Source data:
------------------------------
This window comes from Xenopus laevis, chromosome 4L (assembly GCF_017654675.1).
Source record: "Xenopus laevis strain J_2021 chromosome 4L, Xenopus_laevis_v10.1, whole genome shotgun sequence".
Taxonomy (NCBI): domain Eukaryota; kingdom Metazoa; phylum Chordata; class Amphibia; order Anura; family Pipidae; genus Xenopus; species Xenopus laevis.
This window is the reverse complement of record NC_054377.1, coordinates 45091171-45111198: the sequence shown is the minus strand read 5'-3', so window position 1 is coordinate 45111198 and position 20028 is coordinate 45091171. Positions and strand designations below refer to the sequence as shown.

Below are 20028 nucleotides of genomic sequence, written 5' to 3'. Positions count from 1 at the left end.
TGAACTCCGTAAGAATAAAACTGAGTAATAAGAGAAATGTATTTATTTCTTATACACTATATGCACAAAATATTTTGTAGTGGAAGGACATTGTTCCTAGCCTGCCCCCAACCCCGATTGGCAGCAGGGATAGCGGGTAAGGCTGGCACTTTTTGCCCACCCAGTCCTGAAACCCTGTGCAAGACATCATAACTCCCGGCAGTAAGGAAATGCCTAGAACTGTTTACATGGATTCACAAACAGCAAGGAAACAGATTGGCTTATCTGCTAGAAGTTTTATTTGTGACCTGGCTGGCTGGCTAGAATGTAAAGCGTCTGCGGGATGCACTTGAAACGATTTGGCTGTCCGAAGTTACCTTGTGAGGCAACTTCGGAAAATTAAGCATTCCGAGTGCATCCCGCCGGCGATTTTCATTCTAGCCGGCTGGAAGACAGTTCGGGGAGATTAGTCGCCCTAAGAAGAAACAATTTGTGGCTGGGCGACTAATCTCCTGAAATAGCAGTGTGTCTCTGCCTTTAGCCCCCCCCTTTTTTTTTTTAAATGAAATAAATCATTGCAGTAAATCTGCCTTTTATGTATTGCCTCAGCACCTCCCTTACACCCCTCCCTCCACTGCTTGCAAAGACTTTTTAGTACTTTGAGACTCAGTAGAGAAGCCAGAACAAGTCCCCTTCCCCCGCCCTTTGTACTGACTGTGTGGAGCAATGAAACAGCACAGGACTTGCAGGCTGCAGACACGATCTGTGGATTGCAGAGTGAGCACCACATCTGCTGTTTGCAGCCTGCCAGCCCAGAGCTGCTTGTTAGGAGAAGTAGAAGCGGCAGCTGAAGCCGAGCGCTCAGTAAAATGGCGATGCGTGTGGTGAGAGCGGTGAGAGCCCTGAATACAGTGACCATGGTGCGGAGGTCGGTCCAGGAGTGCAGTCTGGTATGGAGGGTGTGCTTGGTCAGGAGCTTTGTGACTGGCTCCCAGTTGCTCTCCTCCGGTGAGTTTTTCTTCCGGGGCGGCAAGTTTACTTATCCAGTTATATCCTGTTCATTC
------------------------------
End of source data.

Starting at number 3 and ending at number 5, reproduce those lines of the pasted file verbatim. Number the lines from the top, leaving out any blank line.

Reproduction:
Taxonomy (NCBI): domain Eukaryota; kingdom Metazoa; phylum Chordata; class Amphibia; order Anura; family Pipidae; genus Xenopus; species Xenopus laevis.
This window is the reverse complement of record NC_054377.1, coordinates 45091171-45111198: the sequence shown is the minus strand read 5'-3', so window position 1 is coordinate 45111198 and position 20028 is coordinate 45091171. Positions and strand designations below refer to the sequence as shown.

Below are 20028 nucleotides of genomic sequence, written 5' to 3'. Positions count from 1 at the left end.